City of Adel v. Georgia Power Co.

Annotate this Case

224 Ga. 232 (1968)

161 S.E.2d 297



Supreme Court of Georgia.

Argued March 13, 1968.

Decided April 8, 1968.

*234 M. Dale English, L. Clifford Adams, Jr., Heard & Leverett, for appellant.

Troutman, Sams, Schroder & Lockerman, William H. Schroder, Milton A. Carlton, Jr., Tillman, Brice, McTier & Coleman, B. Lamar Tillman, for appellee.

DUCKWORTH, Chief Justice.

Notwithstanding the numerous principles of law raised and discussed by opposing counsel, this case will be decided when the plain provisions of Ga. L. 1962, p. 119 (Code Ann. ยงยง 69-902, 69-903), are applied to the undisputed facts in this case. In order for the municipal authorities to acquire jurisdiction to extend the corporate limits they must have an application therefor signed by all the owners of all the lands embraced therein. This means that not even a foot of land can be so annexed in the absence of the signature of its owner on such application to annex. The owner of the right of way of State Highway 76 signed no such application. It is questionable in two other instances as to whether the annexation proceeding is void, but we need go no further than the right of way on which the power line is constructed. It is as simple as "A B C" that this right of way was not thereby annexed. The only answer to this simple logical fact that we have heard is that in some mysterious way the further content of the 1962 Act defining the meaning of "contiguous area," could, should or did cause the highway to become annexed. The obvious purpose of this definition is to explain the previous provision for annexing to the existing corporate limits unincorporated areas "contiguous to the existing corporate limits." This provision has no reference to any lands where the owners sign no application to annex. Its sole purpose is to say that although a road, creek, river, interstate highway, railroad, or even other municipal property of another political subdivision passes between the lands of *235 "A" and the corporate boundary, "A's" land is continguous for the purpose of annexing it when he signs an application therefor.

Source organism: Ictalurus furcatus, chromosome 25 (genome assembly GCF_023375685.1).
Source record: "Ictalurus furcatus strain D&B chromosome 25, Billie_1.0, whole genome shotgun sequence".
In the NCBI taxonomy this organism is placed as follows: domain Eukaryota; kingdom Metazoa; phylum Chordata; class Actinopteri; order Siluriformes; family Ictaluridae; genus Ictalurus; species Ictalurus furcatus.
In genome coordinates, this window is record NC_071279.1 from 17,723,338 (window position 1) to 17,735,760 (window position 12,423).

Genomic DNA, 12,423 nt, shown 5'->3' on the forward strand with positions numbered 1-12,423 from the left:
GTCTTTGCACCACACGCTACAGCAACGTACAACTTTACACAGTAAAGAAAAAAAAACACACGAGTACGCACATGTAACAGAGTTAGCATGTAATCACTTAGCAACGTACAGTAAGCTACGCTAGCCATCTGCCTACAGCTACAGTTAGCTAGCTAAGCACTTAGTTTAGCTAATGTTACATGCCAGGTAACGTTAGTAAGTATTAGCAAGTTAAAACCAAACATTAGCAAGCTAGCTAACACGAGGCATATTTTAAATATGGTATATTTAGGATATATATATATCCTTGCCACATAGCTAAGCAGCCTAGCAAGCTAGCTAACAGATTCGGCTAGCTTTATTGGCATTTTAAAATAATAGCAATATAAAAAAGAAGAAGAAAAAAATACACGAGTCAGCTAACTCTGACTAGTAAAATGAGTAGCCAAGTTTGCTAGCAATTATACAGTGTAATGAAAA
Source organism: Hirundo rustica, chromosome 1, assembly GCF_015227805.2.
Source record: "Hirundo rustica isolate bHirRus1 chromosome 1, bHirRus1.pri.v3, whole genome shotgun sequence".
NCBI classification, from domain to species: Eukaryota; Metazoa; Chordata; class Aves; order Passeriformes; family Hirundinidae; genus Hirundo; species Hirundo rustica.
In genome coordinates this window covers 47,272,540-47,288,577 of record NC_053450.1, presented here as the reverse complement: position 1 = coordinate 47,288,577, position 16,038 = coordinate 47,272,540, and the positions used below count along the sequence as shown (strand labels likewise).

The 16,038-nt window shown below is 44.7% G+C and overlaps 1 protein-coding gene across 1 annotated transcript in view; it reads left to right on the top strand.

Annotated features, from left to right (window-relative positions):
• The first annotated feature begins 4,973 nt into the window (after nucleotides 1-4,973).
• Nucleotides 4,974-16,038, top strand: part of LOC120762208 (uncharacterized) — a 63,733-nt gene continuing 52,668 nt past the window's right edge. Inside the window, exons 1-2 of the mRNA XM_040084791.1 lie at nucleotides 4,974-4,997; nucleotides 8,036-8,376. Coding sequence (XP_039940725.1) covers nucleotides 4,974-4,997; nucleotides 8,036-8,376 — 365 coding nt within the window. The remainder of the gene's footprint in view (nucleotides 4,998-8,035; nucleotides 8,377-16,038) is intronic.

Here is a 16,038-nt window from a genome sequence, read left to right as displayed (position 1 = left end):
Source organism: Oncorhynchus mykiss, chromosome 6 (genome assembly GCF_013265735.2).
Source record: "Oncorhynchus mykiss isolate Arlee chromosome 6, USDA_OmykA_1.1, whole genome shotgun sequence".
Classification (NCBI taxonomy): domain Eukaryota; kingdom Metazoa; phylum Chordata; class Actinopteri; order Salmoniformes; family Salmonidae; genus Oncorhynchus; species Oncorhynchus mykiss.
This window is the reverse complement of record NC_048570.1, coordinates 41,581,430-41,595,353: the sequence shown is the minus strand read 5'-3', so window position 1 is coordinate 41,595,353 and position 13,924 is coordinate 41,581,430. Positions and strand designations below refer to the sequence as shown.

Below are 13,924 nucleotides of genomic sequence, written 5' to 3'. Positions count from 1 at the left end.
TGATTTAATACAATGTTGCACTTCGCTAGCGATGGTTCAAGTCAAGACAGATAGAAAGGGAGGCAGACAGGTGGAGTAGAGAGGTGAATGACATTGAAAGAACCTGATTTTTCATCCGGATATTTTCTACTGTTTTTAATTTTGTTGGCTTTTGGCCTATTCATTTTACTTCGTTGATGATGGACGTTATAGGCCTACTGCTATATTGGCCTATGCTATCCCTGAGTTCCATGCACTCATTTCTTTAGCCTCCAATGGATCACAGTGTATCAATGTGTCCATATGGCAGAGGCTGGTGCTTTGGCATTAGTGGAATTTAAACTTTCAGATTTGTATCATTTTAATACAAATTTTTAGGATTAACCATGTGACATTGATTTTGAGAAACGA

Therefore, when this record shows beyond question that the precise land upon which the Georgia Power Company has done everything complained about by the city is the right of way of State Highway No. 76, with the express permission of the State Highway Department, and that this area has never been annexed to the City of Adel because the owner of that right of way signed no application to be annexed which is actually jurisdictional to annexation , the trial court had no choice but to deny plaintiff's prayer for relief and grant the ruling prayed for by the defendant.

Judgment affirmed. All the Justices concur.